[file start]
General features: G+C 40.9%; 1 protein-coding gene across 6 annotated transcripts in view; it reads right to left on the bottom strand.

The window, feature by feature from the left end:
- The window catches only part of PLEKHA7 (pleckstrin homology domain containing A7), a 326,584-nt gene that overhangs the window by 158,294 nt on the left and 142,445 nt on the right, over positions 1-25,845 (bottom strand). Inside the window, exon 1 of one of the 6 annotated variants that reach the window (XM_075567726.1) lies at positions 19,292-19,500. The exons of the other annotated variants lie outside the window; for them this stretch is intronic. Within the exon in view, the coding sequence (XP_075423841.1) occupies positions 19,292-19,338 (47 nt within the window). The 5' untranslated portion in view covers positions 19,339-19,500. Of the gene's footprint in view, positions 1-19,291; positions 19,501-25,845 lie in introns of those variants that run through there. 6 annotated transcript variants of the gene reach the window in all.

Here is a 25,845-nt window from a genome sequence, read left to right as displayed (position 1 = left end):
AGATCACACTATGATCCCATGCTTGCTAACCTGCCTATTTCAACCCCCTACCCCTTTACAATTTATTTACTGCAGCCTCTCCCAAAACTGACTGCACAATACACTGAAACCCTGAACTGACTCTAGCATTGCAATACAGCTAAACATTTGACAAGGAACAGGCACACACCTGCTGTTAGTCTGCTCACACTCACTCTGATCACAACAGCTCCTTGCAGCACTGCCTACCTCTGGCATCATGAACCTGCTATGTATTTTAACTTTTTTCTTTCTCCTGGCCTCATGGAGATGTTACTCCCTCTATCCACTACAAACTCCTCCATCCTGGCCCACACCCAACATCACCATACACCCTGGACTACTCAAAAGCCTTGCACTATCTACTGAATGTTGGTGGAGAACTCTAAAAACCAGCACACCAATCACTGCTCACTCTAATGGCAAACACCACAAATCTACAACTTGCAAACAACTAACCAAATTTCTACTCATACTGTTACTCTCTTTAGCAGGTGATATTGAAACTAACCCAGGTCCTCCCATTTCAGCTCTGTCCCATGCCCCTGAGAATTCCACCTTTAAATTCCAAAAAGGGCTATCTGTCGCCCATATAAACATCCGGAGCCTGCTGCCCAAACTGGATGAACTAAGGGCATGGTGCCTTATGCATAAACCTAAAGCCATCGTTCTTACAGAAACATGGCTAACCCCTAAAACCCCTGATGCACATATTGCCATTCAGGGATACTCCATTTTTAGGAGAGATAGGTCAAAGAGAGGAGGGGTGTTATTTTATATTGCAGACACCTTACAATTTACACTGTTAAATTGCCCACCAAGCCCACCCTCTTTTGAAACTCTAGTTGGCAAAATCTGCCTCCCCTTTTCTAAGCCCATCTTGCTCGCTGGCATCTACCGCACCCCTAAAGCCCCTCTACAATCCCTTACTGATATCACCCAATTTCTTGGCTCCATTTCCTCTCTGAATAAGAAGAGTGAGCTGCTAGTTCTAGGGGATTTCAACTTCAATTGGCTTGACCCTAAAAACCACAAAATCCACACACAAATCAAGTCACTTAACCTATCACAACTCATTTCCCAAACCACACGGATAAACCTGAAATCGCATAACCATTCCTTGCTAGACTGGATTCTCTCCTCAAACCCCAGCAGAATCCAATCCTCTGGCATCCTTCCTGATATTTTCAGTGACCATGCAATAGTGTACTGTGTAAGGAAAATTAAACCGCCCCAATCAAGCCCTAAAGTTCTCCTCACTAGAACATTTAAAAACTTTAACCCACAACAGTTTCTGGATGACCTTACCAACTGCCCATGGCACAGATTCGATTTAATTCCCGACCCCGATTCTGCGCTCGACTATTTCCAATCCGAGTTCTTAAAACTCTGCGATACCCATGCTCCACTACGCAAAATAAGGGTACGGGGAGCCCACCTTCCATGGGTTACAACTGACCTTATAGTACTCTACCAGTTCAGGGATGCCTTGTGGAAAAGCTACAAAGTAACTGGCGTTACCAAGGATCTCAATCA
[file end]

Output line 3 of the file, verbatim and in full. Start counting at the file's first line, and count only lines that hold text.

- The window catches only part of PLEKHA7 (pleckstrin homology domain containing A7), a 326,584-nt gene that overhangs the window by 158,294 nt on the left and 142,445 nt on the right, over positions 1-25,845 (bottom strand). Inside the window, exon 1 of one of the 6 annotated variants that reach the window (XM_075567726.1) lies at positions 19,292-19,500. The exons of the other annotated variants lie outside the window; for them this stretch is intronic. Within the exon in view, the coding sequence (XP_075423841.1) occupies positions 19,292-19,338 (47 nt within the window). The 5' untranslated portion in view covers positions 19,339-19,500. Of the gene's footprint in view, positions 1-19,291; positions 19,501-25,845 lie in introns of those variants that run through there. 6 annotated transcript variants of the gene reach the window in all.